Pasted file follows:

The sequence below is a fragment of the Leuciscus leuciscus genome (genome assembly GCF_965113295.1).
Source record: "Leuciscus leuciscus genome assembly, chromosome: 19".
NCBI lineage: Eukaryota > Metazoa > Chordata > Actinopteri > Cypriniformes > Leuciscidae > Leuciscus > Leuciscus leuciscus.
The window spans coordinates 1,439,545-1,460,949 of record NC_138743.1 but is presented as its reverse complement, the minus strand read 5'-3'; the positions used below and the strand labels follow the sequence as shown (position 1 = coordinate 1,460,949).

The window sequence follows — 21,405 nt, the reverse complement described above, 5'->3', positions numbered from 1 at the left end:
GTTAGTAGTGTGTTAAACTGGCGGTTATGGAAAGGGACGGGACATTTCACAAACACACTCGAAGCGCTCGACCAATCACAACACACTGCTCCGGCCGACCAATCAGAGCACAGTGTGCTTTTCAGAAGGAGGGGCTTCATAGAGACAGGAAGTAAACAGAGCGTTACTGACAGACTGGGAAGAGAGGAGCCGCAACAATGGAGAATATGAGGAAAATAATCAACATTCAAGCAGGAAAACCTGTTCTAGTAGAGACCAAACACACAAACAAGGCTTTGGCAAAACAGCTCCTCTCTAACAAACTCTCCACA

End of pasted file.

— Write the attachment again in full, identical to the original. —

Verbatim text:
The sequence below is a fragment of the Leuciscus leuciscus genome (genome assembly GCF_965113295.1).
Source record: "Leuciscus leuciscus genome assembly, chromosome: 19".
NCBI lineage: Eukaryota > Metazoa > Chordata > Actinopteri > Cypriniformes > Leuciscidae > Leuciscus > Leuciscus leuciscus.
The window spans coordinates 1,439,545-1,460,949 of record NC_138743.1 but is presented as its reverse complement, the minus strand read 5'-3'; the positions used below and the strand labels follow the sequence as shown (position 1 = coordinate 1,460,949).

The window sequence follows — 21,405 nt, the reverse complement described above, 5'->3', positions numbered from 1 at the left end:
GTTAGTAGTGTGTTAAACTGGCGGTTATGGAAAGGGACGGGACATTTCACAAACACACTCGAAGCGCTCGACCAATCACAACACACTGCTCCGGCCGACCAATCAGAGCACAGTGTGCTTTTCAGAAGGAGGGGCTTCATAGAGACAGGAAGTAAACAGAGCGTTACTGACAGACTGGGAAGAGAGGAGCCGCAACAATGGAGAATATGAGGAAAATAATCAACATTCAAGCAGGAAAACCTGTTCTAGTAGAGACCAAACACACAAACAAGGCTTTGGCAAAACAGCTCCTCTCTAACAAACTCTCCACA